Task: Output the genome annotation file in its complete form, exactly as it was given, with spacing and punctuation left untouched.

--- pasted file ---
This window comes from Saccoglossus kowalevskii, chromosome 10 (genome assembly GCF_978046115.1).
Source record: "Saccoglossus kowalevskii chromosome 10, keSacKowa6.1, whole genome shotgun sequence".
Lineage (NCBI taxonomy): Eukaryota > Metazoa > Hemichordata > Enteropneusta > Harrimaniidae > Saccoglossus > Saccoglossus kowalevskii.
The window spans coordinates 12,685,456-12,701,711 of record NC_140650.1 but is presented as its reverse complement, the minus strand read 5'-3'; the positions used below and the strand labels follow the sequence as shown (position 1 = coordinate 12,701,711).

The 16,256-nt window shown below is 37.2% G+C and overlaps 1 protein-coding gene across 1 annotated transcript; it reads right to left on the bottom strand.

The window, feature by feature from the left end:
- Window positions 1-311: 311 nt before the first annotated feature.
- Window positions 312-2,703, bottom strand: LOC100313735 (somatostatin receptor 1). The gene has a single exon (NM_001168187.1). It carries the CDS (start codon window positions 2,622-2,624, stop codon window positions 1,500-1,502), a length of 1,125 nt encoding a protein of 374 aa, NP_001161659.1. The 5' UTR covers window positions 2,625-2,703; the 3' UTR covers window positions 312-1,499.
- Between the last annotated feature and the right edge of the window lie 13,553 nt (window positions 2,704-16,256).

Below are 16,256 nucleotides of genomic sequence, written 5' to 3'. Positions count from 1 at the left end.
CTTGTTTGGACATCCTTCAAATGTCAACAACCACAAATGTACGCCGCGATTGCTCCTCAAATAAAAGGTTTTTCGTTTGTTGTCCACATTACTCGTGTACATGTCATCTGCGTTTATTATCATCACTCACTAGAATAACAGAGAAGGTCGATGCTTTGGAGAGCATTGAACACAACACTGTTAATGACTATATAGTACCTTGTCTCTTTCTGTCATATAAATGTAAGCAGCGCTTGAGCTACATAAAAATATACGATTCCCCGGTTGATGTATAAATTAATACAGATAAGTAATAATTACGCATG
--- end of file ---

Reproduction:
This window comes from Saccoglossus kowalevskii, chromosome 10 (genome assembly GCF_978046115.1).
Source record: "Saccoglossus kowalevskii chromosome 10, keSacKowa6.1, whole genome shotgun sequence".
Lineage (NCBI taxonomy): Eukaryota > Metazoa > Hemichordata > Enteropneusta > Harrimaniidae > Saccoglossus > Saccoglossus kowalevskii.
The window spans coordinates 12,685,456-12,701,711 of record NC_140650.1 but is presented as its reverse complement, the minus strand read 5'-3'; the positions used below and the strand labels follow the sequence as shown (position 1 = coordinate 12,701,711).

The 16,256-nt window shown below is 37.2% G+C and overlaps 1 protein-coding gene across 1 annotated transcript; it reads right to left on the bottom strand.

The window, feature by feature from the left end:
- Window positions 1-311: 311 nt before the first annotated feature.
- Window positions 312-2,703, bottom strand: LOC100313735 (somatostatin receptor 1). The gene has a single exon (NM_001168187.1). It carries the CDS (start codon window positions 2,622-2,624, stop codon window positions 1,500-1,502), a length of 1,125 nt encoding a protein of 374 aa, NP_001161659.1. The 5' UTR covers window positions 2,625-2,703; the 3' UTR covers window positions 312-1,499.
- Between the last annotated feature and the right edge of the window lie 13,553 nt (window positions 2,704-16,256).

Below are 16,256 nucleotides of genomic sequence, written 5' to 3'. Positions count from 1 at the left end.
CTTGTTTGGACATCCTTCAAATGTCAACAACCACAAATGTACGCCGCGATTGCTCCTCAAATAAAAGGTTTTTCGTTTGTTGTCCACATTACTCGTGTACATGTCATCTGCGTTTATTATCATCACTCACTAGAATAACAGAGAAGGTCGATGCTTTGGAGAGCATTGAACACAACACTGTTAATGACTATATAGTACCTTGTCTCTTTCTGTCATATAAATGTAAGCAGCGCTTGAGCTACATAAAAATATACGATTCCCCGGTTGATGTATAAATTAATACAGATAAGTAATAATTACGCATG